To, Wilson King Lim (2012)
Ph.D. thesis, University of Birmingham.
Previous studies have associated intracellular calcium ([Ca2+]i) oscillations in vascular smooth muscle cells (SMC) with vasomotion in multiple species. In normal and pre-eclamptic pregnancies, there is strong evidence to suggest that the intrauterine environment is hypoxic. The aim of this study was to investigate whether ATP and [Ca2+]i oscillations play a role in modulating vasomotion during hypoxia in human umbilical blood vessels.
The results obtained from in vitro studies using firefly luciferase assay and quinacrine staining indicated that human umbilical artery and vein endothelial cell (HUAEC, HUVEC respectively) constitutively released ATP and, in HUVEC at least, the release was accentuated by hypoxia (7.6 mmHg O2, 30 min). This release is dependent on the PI3K/ROCK pathway, and on normal vesicular transport. Further, application of ATP to human umbilical artery SMC induced dose-dependent [Ca2+]i oscillations, which was mediated by P2Y4 receptor. Moreover, ex vivo data from freshly isolated umbilical artery rings showed that acute hypoxia increased the frequency of vasomotion.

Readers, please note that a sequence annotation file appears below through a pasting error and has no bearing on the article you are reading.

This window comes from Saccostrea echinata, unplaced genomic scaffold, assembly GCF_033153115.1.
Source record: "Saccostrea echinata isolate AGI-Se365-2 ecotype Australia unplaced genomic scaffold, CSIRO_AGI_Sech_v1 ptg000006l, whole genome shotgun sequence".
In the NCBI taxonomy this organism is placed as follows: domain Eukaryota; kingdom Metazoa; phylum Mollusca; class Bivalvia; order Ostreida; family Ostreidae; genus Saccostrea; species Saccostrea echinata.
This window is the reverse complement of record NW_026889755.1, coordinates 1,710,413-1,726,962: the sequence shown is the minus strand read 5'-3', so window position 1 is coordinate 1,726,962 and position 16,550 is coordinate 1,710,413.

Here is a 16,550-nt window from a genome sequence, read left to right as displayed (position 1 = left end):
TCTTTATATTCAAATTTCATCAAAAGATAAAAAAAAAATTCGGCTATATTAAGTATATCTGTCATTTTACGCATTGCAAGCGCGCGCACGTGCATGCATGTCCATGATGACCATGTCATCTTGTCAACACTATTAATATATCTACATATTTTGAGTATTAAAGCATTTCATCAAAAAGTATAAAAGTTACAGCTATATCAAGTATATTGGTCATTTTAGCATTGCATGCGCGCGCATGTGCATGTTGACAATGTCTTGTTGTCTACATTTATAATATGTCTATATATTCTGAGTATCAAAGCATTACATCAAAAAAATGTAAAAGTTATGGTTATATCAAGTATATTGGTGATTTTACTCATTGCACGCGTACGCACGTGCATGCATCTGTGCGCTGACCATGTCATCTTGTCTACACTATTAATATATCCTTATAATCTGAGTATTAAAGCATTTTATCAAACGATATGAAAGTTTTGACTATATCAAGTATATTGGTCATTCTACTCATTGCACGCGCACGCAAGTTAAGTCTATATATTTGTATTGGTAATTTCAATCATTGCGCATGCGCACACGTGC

It is therefore proposed that the findings of the present study is important in the understanding of the behaviour of human umbilical vessels in normal pregnancy, but may also have implications in the pathophysiology of complicated pregnancy such as pre-eclampsia.
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